Manfred had threatened a shorter schedule, perhaps of about 50 games. The union could respond by filing a grievance, arguing players should be paid for the season of 119 games they initially proposed. The union's first plan would result in salaries of nearly $3 billion.

Players are angry following five years of flat salaries, a lost grievance claiming the Chicago Cubs manipulated the service time of star third baseman Kris Bryant in violation of the labor contract and allegations several teams did not properly use revenue sharing proceeds, which the union called “tanking.”

Players hope to see documents detailing regional sports networks' agreements with teams, financial interests of MLB owners in RSNs and real estate ventures adjacent to ballparks, plus MLB affiliated companies such as the MLB Network, MLB Advanced Media and BAM Tech. During a grievance, they would ask Irvings to order document production.

In their March agreement, the sides vowed to “work in good faith to as soon as is practicable commence, play, and complete the fullest 2020 championship season and post-season that is economically feasible, consistent with” a series of provisions.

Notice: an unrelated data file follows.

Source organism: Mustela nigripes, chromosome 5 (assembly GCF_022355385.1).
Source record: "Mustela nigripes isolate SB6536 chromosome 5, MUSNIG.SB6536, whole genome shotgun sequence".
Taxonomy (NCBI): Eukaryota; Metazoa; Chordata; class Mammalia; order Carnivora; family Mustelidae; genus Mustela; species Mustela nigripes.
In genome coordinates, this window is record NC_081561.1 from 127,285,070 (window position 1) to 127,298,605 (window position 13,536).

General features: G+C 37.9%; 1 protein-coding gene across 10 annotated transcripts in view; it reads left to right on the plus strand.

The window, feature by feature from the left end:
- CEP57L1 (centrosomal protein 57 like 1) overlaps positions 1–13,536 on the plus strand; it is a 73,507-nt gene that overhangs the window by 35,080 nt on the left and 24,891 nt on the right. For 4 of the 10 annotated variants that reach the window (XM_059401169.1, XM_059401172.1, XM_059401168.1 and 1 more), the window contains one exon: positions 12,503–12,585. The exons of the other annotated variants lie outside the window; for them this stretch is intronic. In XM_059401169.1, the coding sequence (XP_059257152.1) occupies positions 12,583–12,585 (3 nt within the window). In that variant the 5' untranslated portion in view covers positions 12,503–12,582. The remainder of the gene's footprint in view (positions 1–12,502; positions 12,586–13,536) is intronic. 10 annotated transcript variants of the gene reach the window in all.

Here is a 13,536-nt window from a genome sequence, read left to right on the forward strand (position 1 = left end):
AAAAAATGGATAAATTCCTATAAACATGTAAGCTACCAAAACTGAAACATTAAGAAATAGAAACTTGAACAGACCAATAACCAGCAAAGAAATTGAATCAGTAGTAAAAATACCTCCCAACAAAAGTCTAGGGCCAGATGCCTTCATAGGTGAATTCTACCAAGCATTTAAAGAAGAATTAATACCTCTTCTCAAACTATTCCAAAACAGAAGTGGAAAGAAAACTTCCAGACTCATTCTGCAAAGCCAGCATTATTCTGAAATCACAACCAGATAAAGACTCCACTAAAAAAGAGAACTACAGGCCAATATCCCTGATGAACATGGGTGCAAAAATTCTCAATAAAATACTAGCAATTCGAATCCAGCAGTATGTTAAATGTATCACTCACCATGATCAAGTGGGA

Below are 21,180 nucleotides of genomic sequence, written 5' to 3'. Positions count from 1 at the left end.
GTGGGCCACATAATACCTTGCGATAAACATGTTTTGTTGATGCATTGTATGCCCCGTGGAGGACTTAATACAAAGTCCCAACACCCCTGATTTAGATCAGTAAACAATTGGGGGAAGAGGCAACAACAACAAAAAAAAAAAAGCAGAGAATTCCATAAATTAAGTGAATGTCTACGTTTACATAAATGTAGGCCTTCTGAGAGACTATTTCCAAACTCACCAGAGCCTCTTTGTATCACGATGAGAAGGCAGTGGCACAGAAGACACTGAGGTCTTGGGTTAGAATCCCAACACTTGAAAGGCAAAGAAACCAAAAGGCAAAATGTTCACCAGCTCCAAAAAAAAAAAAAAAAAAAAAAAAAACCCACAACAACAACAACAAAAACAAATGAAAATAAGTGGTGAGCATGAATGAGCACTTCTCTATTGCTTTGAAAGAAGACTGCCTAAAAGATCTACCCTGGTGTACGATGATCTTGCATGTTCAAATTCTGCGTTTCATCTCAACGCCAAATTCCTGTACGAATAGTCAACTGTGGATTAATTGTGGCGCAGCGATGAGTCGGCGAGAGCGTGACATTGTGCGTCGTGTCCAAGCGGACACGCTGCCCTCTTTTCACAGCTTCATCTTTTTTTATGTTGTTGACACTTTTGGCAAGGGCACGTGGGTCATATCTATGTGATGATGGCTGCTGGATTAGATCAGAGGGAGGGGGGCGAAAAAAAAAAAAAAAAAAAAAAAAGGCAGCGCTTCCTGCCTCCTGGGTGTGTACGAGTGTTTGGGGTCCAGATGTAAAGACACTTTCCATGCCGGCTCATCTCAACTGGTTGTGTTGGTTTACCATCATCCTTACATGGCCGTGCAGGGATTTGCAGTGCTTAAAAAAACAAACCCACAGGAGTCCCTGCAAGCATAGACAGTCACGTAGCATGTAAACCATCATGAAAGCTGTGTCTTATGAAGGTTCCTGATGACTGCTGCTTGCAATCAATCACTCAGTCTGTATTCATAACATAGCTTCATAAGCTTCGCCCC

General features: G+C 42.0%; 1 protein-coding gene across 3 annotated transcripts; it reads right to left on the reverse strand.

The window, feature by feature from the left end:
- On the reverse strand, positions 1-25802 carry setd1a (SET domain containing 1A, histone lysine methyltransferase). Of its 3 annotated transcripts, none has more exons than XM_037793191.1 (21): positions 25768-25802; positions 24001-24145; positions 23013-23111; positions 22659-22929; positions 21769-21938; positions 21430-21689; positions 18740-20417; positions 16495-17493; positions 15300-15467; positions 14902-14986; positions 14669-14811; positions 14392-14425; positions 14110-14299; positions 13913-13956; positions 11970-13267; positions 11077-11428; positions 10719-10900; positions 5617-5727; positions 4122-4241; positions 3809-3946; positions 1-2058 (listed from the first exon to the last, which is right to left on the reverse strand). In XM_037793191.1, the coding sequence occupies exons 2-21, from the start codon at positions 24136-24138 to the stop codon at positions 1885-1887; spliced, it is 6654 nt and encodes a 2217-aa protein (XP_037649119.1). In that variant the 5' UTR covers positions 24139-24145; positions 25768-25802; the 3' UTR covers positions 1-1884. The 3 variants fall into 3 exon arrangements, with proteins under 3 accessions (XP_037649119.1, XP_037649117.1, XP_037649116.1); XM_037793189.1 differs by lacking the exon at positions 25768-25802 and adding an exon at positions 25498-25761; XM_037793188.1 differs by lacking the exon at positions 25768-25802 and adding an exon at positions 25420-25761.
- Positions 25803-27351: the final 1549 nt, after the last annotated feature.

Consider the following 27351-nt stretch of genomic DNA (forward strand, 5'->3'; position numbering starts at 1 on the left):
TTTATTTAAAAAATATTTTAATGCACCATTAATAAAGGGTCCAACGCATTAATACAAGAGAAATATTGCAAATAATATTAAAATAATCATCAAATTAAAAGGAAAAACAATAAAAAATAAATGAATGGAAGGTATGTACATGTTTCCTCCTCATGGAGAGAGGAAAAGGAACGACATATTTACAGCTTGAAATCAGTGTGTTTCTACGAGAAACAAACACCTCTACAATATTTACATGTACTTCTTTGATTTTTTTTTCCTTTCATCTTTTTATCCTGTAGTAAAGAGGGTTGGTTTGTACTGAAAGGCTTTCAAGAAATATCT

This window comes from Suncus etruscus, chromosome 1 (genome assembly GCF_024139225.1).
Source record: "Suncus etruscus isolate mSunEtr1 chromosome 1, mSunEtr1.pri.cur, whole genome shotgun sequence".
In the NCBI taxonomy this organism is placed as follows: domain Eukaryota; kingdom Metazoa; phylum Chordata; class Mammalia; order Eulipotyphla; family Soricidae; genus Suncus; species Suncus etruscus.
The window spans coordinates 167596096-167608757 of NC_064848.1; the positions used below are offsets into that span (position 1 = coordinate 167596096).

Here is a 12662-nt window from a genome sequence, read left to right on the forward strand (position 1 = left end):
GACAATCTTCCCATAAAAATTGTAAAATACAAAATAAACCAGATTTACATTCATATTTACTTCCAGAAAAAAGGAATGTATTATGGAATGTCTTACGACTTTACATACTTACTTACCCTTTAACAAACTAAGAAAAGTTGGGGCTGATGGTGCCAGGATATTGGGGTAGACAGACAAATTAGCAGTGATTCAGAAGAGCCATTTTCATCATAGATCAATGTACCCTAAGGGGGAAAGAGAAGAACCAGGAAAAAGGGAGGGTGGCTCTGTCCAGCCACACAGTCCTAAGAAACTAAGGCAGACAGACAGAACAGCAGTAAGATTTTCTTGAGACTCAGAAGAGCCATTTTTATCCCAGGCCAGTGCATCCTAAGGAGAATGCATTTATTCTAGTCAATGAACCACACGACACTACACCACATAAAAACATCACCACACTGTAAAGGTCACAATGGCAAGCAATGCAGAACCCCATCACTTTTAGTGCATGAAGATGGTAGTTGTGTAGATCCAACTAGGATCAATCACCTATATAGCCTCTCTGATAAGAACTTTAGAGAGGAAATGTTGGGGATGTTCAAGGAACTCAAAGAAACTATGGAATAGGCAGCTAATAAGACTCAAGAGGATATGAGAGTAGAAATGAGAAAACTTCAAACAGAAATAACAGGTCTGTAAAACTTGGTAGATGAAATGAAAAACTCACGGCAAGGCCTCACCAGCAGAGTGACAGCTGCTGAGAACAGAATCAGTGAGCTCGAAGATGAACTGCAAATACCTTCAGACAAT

Absent Manfred's consent, the agreement said, the season would not begin unless there were no travel restrictions in the U.S. and Canada impacting play, no restrictions on mass gatherings at all 30 regular-season ballparks and no health or safety risks in playing in front of fans at the regular stadiums. But it also provided that the sides “will discuss in good faith the economic feasibility of playing games in the absence of spectators or at appropriate substitute neutral sites.”

MLB told the union it would for each regular season game played with no gate revenue and does not want to extend the regular season past Sept. 27 because it fears a second wave of the coronavirus could endanger the postseason, when $787 million of broadcast revenue is earned.

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Stephen Strasburg’s debut shows he still has a ways to go

Stephen Strasburg’s debut shows he still has a ways to go

WASHINGTON -- Elegant pitching took place in the top of the fourth inning Sunday when Anthony Santander led off the inning.

Stephen Strasburg threw him a 79-mph curveball for a called strike. An 87-mph changeup was a ball. Another changeup produced a swinging strike. A third consecutive changeup led to another swinging strike and an out.